‘Open Roads’ series offers a snapshot of new Italian cinema
Large or small, the vast majority of film festivals are international. A few are regional, but rarely is there one devoted entirely to movies from a single country. That is what makes “Open Roads: New Italian Cinema” so unusual. This one-week festival, in its 16th year, screens at the Walter Reade Theater in New York City June 2-8. A welcome alternative to summer blockbusters, the films also provide a wonderful snapshot of contemporary Italian culture.
Sponsored by several Italian institutions, the broad mission of “Open Roads” is to showcase Italian cinema, but like all film festivals it also represents an effort to garner wider distribution for its 14 feature-length films. Some movies, such as Adriano Valerio’s narrative feature Banat, are excellent art-house fare, and represent Italians’ concerns with an economy that compels young people to look abroad for employment. Others have more commercial appeal, such as Laura Morante’s urbane comedy Assolo (Solo), in which the director stars as a middle-aged woman in the throes of a mid-life epiphany, and Carlo Lavagna’s pensive drama Arianna, a modern twist on a young woman’s quest for identity.
Among the dozen narrative features, three standouts are Edoardo Maria Falcone’s comedy Se Dio Vuole (God Willing), Vincenzo Marra’s drama La Prima Luce (First Light), and Danielle Luchetti’s biopic Chiamatemi Francesco: il Papa della Gente (Call Me Francesco, the Pope). The latter is about the young Jesuit priest, Father Jorge, who rose through the ranks of the Vatican to become “il papa,” the current Pope Francis.
The movie, based on a biography by Argentinian journalist Evangelina Himitian, features an excellent performance by Rodrigo de la Serna (The Motorcycle Diaries) in the starring role. Filmed on location in Pope Francis’ native Argentina, it is set during the “dirty wars” of the Perón era. While Call Me Francesco is a flattering portrait of the Pope, it touches upon his tacit support of the controversial Liberation Theology movement; those sympathies led to the young priest running afoul of Church authorities. The movie also depicts the incident that resulted in charges being brought against him in 2005 for his alleged complicity in the Perón government’s abduction of two priests when he was Jesuit provincial.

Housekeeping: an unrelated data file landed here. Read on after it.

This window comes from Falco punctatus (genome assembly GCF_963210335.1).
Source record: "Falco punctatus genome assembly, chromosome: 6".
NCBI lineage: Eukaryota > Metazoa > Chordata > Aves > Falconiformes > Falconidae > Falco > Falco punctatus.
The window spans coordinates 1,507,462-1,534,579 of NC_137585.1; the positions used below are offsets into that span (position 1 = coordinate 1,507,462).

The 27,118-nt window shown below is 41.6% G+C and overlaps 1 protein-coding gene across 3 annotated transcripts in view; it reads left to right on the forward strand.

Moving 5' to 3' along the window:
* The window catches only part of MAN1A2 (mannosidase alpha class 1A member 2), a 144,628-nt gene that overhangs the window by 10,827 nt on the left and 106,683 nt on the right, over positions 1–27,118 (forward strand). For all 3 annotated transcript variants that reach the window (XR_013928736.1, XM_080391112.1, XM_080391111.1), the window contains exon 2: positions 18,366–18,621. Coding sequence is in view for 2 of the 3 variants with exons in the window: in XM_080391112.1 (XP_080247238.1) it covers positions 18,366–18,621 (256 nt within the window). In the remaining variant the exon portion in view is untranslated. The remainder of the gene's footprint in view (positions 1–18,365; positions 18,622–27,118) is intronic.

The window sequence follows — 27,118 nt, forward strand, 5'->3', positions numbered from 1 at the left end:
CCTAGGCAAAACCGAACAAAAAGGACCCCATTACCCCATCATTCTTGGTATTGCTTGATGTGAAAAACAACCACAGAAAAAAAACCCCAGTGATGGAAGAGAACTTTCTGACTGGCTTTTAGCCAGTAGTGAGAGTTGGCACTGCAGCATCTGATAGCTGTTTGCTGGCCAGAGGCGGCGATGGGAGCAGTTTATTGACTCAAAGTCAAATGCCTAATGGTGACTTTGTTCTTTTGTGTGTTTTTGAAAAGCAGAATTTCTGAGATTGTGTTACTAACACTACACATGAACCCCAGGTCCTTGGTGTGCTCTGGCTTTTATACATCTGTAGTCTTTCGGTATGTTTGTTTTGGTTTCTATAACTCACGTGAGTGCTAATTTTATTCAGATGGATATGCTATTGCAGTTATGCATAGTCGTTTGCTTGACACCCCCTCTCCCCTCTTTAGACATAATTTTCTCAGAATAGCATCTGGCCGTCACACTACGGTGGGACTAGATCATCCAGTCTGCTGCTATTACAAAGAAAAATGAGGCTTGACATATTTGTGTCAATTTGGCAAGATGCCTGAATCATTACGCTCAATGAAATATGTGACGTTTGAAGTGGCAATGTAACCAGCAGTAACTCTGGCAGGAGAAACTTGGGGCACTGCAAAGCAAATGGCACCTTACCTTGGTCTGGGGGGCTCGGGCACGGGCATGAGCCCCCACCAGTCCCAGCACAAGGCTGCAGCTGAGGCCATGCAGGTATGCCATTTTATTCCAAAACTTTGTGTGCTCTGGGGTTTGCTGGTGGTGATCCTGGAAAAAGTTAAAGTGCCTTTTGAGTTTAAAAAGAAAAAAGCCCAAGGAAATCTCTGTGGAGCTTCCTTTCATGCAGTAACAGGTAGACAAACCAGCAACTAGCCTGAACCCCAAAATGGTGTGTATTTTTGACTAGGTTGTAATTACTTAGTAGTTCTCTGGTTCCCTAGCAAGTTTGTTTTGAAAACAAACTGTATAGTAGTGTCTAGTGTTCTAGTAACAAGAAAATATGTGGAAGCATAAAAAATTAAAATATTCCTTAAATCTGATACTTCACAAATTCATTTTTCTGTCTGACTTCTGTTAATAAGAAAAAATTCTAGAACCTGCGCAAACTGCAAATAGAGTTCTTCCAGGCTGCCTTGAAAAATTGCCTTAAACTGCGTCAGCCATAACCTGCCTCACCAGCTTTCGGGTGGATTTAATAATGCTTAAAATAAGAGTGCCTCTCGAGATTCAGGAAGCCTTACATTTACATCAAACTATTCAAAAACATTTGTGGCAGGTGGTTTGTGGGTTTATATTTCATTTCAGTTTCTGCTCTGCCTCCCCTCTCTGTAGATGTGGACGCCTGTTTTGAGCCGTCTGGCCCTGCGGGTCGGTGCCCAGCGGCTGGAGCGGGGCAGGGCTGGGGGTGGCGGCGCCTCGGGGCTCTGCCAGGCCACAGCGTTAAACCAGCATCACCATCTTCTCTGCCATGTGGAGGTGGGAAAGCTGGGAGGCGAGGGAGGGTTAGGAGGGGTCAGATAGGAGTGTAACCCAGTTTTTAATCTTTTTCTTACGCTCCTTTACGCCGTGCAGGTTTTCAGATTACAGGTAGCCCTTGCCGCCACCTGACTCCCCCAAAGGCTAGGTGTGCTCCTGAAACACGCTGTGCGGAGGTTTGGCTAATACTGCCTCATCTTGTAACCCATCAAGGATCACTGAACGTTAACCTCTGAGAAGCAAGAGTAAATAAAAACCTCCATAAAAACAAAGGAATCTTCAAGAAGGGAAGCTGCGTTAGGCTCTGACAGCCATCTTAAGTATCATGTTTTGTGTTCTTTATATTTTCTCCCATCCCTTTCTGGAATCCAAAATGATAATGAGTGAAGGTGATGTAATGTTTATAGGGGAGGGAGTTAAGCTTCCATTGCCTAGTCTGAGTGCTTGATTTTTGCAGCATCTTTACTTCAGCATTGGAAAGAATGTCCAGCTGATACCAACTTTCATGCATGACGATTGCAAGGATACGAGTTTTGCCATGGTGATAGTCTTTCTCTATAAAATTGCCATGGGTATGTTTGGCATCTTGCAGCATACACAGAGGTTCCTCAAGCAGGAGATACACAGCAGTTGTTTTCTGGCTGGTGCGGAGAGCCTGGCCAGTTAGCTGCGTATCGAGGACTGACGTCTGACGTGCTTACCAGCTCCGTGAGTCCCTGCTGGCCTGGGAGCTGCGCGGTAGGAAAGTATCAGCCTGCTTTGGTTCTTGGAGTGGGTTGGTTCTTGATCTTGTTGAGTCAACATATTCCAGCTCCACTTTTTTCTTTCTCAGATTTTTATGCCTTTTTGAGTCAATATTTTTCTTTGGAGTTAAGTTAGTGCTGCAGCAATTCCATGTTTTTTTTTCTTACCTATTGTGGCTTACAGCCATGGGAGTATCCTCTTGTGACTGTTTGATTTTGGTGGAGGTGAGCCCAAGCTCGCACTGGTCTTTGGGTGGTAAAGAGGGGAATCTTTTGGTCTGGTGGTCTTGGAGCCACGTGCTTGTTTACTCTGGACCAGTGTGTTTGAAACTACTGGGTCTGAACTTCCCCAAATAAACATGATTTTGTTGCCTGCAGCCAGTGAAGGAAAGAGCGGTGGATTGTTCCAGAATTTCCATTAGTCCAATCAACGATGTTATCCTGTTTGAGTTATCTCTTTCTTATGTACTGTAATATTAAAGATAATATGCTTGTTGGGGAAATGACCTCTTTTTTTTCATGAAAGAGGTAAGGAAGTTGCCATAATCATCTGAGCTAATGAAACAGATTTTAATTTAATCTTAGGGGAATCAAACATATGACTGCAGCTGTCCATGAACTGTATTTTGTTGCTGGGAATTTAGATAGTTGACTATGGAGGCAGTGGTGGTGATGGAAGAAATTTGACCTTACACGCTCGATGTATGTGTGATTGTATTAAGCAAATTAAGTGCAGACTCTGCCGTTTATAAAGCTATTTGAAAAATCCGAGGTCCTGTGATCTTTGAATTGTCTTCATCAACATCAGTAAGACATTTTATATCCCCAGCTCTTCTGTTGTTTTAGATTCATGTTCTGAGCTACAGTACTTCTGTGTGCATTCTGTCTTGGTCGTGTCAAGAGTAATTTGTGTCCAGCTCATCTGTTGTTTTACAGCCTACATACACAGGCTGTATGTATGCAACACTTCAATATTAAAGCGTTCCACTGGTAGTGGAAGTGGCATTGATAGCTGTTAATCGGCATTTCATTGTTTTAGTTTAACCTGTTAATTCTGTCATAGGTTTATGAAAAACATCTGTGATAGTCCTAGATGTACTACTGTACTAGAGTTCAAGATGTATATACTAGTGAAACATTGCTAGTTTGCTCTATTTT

The hilarious comedy God Willing has a religious theme, too, one that corrects the common misconception of Italians as a nation of devoted Roman Catholics. When young med student Andrea tells his secular family he has decided to become a priest, his parents, Tomasso (Marco Giallini) and Carla (Laura Morante of Assolo), are stunned. Tomasso, a self-centered surgeon with a long-suffering staff, begins investigating his son’s nightly outings and discovers that he attends lectures given by the charismatic Father Pietro (Alessandro Gassman, son of Vittorio). Suspecting foul play, Tomasso hatches a plot to befriend the priest, and to discover something that would discredit him in Andrea’s eyes.
Fans of It’s a Wonderful Life will recognize a similar story in God Willing, although unlike Frank Capra’s screenplay, Falcone’s gives short shrift to the female characters. Ilaria Spada nevertheless turns in a notable performance as Bianca, Andrea’s sister, but Morante is hampered by her stereotypical character. Both Giallini and Gassman are terrific as two middle-aged guys who find some common ground. In the end, Tomasso gets a well-deserved comeuppance when Father Pietro demands an unusual penance of him; in the process, the heart surgeon learns to appreciate the emotional complexities of the human heart.
La Prima Luce is the story of an Italian lawyer’s struggle to gain custody of his son after his common-law wife Martina (Daniela Ramírez) takes the boy home to her unnamed Latin American country. Marra’s film, which he co-wrote and directed, stars Riccardo Scamarcio as Marco, a volatile, indifferent husband to Martina, but a gentle father to his school-age son. Martina’s reasons for leaving Marco are complex—the marriage seems to be failing, but she also fears the effect of Marco’s violent temper on their child. The movie’s conflict represents an ongoing debate in international law, but it is also a universal story of the ways in which failed adult relationships often harm children. Martina’s concerns are very real, but Marco’s loss is also heartfelt; while we see matters from Marco’s point of view, Marra maintains a satisfying, almost journalistic objectivity.
“Open Roads” will screen two documentaries, Gianluca and Massimiliano de Serio’s I Ricordi del Fiume (River Memories), a cinéma-verité look at an Italian refugee camp, and Gianfranco Pannone’s l’Esercito Piú Piccolo del Mondo (The World’s Smallest Army), which follows young recruits in the Vatican’s Swiss Guard. The latter will screen with the short Viva Ingrid!, about Ingrid Bergman’s years in Italy, directed by Alessandro Rossellini, grandson of Roberto. The festival also features a new digital restoration of Brutti, Sporchi e Cattivi (Ugly, Dirty and Bad, 1976) by the iconic Italian screenwriter and director Ettore Scola, who died earlier this year. Not among his best films, it nevertheless stars the wonderful Italian actor Nino Manfredi, better known for his roles in commedia all’italiana, including Antonio Pietrangeli’s Lo Scapolo (The Bachelor, 1955).